The Marian Year emphasized a time of preparation before the turn of the millennium. In a symbolic sense, the year 1978-88 was
chosen to mark the time elapsed between Mary's birth and Christ's incarnation at the Annunciation. Pope John Paul II called for
spiritual renewal to prepare for the year 2000 understood as the beginning of the third millennium of Jesus Christ's incarnation.
There are five major parts to the document: 1) "Jesus Christ is
the same yesterday and today..." 2) The Jubilee of the Year 2000 3)
Preparation for the Great Jubilee 4) Immediate Preparation with two
phases and finally the celebration of the jubilee. The second phase
was to be divided into three periods: Year One: Jesus Christ; Year
Two: the Holy Spirit; Year Three: God the Father. The final chapter is 5) "Jesus Christ is the same ... for ever."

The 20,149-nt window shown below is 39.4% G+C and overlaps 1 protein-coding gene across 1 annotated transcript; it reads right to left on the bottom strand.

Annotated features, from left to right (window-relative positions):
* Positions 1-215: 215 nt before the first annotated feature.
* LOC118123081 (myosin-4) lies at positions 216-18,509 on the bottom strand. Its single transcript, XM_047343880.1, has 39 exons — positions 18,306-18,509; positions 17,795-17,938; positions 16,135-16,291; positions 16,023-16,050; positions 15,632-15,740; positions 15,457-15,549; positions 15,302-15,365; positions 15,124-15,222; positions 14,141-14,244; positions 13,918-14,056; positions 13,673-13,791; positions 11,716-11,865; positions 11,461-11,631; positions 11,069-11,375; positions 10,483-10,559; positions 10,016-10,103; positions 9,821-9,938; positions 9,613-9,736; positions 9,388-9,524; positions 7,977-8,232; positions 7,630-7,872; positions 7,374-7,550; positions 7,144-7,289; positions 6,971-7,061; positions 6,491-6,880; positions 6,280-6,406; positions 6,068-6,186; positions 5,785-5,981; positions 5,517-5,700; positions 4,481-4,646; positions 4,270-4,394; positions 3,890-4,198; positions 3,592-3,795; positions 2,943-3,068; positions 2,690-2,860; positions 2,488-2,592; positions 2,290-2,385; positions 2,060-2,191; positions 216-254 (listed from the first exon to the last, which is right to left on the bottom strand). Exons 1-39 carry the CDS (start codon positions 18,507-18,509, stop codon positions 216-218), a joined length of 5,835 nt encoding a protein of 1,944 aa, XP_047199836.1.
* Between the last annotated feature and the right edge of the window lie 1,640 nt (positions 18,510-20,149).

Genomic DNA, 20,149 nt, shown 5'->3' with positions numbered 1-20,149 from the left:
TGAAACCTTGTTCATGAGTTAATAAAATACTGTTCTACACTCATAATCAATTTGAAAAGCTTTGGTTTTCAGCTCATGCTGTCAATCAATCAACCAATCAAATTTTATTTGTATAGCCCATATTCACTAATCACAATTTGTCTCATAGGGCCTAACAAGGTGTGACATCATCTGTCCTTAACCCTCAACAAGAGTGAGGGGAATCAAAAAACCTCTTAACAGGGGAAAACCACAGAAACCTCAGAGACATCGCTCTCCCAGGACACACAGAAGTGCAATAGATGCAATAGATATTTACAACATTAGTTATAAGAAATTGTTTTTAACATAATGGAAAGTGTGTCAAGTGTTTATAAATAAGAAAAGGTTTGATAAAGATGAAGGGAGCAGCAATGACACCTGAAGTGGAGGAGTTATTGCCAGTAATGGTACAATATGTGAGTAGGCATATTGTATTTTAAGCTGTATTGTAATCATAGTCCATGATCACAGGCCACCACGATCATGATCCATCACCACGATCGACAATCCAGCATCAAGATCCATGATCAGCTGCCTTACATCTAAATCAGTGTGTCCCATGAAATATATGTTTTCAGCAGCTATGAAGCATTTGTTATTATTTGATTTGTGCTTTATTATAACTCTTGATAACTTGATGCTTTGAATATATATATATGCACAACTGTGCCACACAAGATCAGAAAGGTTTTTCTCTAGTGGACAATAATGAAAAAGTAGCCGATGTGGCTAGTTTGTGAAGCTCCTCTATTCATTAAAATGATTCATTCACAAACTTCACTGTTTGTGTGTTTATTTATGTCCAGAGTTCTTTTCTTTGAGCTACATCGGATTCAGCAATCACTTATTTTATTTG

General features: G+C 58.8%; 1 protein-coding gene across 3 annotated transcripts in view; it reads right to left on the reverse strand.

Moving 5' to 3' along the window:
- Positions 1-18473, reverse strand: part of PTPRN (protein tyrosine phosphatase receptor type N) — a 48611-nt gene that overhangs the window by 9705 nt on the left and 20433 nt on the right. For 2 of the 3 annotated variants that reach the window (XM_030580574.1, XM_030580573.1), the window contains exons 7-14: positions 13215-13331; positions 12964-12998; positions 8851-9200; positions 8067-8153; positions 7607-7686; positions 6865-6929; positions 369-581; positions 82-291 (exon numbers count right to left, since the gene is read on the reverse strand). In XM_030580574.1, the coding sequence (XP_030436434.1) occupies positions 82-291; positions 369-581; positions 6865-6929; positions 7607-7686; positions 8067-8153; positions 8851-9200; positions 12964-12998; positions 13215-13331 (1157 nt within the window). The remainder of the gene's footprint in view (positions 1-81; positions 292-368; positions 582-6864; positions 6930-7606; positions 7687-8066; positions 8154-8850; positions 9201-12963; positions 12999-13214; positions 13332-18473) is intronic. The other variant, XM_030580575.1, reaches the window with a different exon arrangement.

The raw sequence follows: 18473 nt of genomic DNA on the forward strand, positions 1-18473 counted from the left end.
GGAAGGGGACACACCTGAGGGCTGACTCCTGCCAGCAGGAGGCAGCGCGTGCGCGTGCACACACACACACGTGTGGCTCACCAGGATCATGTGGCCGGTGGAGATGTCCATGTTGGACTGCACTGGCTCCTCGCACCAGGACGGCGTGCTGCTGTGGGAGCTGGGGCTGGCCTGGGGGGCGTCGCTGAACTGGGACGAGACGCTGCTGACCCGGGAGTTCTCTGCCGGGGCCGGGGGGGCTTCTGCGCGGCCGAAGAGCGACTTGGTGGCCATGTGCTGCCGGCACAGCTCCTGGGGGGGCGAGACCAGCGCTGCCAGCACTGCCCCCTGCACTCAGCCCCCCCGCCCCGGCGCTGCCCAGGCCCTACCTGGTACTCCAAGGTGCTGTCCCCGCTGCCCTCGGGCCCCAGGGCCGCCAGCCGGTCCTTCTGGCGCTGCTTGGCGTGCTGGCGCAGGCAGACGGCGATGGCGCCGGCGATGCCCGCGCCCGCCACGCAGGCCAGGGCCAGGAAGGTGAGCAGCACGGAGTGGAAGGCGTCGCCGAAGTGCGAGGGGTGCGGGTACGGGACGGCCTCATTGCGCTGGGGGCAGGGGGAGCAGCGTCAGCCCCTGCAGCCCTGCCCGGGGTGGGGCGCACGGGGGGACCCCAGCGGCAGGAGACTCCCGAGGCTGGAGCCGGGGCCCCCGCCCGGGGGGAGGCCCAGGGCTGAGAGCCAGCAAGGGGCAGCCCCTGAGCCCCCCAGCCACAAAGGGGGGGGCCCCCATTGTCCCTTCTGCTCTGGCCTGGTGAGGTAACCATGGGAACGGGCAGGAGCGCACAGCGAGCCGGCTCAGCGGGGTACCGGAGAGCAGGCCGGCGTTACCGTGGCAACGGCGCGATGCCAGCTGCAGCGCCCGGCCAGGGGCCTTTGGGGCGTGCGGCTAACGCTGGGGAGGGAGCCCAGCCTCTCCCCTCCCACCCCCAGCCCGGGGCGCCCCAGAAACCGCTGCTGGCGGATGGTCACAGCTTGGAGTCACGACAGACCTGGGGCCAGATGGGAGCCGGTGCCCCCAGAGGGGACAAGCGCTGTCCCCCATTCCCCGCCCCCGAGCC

During the time of preparation, each of the years was to reflect
Mary in relationship to the doctrine of the Trinity. Mary's divine
motherhood, her faith, the fulfillment of the Christian's
baptism, catechesis--these aspects were to be studied in the Year of
Christ, 1997. In the Year of the Holy Spirit, 1998, his sanctifying
presence, confirmation, the virtue of hope--all exemplified
in Mary--were to be studied. The Year of God the Father, 1999, was
to cover the themes: faith journey to the Father, conversion, the
virtue of charity as love of God and neighbor--again, a model
for this is Mary. The final year, the Year 2000 is meant to give glory
to the Trinity. An International Eucharistic Congress should
take place in Rome. The year should be intensely Eucharistic, ecumenical and universal.
The teaching on Mary in Tertio Millennio Adveniente is not
new. The document specifically traces the lines from Lumen Gentium to Redemptoris Mater and now to
Tertio Millennio Adveniente. (TM 26) Mary, who gave the Incarnate Word
his flesh, will play her on-going supporting role in the new millennium.